A few more people across the country will be able to assume low-interest mortgages this year under a decision made yesterday by the Federal Home Loan Mortgage Corp., known as Freddie Mac.

The decision applies to persons with Freddie Mac loans who had home sales contracts on July 2, the date that Freddie Mac announced its loans no longer would be assumable at their old interest rates.

A Washington lawyer, David Kaplan, had threatened to bring a class action against Freddie Mac on behalf of three owners of Dupont Circle condominiums who were counting on using an assumption of Freddie Mac-owned mortgages to sell their condos.

Kaplan said the switch to nonassumability could have cost his clients between $10,000 and $15,000 in equity. Yesterday's decision took care of the problems of two of his clients, and Kaplan said he was not sure whether he still would bring suit on behalf of the third.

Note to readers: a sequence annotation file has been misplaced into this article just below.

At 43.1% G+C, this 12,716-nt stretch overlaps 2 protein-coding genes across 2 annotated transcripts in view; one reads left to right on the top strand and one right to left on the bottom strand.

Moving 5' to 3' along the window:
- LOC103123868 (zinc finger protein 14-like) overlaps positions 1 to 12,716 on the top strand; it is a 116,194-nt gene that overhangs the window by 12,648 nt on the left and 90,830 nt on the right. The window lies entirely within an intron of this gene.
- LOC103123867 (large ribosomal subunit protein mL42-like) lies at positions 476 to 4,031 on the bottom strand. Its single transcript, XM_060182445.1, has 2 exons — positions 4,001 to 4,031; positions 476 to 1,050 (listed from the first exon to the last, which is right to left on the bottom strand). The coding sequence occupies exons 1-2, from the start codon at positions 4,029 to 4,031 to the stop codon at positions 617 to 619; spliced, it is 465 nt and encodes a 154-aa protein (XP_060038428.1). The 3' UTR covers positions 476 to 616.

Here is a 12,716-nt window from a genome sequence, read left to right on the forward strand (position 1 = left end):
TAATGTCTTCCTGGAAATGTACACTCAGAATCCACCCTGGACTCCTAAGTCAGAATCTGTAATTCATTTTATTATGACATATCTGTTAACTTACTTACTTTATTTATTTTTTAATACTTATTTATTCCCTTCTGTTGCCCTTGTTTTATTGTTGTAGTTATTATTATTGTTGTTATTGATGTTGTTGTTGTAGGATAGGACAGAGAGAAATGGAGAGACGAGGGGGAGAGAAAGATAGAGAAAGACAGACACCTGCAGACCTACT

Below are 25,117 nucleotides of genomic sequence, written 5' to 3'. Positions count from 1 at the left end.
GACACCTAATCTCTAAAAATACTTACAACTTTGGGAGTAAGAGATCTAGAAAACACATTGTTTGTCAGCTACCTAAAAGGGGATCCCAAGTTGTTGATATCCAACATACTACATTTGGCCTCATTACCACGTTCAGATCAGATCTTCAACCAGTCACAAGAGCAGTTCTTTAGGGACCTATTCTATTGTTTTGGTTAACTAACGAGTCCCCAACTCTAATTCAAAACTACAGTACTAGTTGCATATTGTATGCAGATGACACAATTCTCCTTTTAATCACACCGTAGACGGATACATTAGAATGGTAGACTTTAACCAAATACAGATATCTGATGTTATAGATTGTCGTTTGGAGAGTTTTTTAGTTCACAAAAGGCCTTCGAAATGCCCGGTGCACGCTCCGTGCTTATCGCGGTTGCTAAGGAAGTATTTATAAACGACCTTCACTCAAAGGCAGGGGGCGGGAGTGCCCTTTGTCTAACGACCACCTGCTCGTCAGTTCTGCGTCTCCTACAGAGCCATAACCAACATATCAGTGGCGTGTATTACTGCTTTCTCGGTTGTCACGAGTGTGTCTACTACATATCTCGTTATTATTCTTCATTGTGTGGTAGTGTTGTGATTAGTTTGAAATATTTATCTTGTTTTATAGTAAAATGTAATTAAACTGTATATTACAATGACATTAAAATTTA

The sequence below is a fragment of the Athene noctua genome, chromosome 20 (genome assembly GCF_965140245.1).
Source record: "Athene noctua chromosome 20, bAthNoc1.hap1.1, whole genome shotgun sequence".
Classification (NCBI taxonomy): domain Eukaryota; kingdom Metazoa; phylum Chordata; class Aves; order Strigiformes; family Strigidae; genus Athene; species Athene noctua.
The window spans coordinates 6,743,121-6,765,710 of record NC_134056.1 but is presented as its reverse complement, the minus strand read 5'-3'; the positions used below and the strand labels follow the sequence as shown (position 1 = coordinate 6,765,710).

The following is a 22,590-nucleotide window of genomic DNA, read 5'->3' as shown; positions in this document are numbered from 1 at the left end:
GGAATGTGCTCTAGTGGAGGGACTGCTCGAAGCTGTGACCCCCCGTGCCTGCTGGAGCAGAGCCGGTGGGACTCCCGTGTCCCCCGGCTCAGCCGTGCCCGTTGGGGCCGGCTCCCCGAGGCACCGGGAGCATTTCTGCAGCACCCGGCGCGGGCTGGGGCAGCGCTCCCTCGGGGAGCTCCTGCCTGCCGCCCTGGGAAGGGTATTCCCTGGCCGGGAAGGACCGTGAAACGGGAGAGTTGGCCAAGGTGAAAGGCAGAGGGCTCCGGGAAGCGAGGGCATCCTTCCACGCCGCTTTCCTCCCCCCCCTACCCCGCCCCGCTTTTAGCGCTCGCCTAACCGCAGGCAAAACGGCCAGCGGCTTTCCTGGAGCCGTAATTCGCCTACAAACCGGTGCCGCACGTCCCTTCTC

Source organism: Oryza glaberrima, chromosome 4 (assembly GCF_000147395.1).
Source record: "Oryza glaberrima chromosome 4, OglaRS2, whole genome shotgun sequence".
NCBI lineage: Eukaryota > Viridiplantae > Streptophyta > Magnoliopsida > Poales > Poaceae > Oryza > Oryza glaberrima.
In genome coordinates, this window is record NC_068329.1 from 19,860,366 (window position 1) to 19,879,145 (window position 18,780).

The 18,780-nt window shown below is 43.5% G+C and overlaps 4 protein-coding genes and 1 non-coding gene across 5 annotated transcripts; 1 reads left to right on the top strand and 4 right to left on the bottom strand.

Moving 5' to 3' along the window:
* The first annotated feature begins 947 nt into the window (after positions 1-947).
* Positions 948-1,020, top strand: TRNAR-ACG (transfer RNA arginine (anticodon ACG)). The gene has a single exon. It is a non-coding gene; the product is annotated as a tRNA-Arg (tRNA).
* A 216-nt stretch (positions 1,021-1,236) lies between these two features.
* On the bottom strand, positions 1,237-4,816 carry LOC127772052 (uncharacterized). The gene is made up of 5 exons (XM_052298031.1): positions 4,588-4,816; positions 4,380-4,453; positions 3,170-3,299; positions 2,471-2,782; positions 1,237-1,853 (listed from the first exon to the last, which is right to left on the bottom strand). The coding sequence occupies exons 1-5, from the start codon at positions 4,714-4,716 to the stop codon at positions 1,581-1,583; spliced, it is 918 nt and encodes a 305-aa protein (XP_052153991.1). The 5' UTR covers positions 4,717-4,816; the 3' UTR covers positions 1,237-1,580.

Yesterday's decision by Freddie Mac takes care of a few persons caught in the middle of trying to sell their homes, but will not be the end of efforts to get Freddie Mac to return to a policy allowing assumptions.

The National Association of Realtors is trying to persuade Freddie Mac to allow more assumptions and would consider going to court on the issue if necessary, NAR spokesmen said. In addition, there probably will be efforts in Congress to get Freddie Mac to go back to a policy of assumability, a House housing subcommittee staff aide said.

Freddie Mac is a profit-motivated congressionally chartered corporation that buys mortgages from local lenders and sells securities to investors, providing a means of getting more funds into the mortgage market.

Freddie Mac's original announcement stated that, for a mortgage it owns to be assumed at the old rate, a sale had to go to settlement by Aug. 2. Yesterday's decision extends that time to Oct. 2.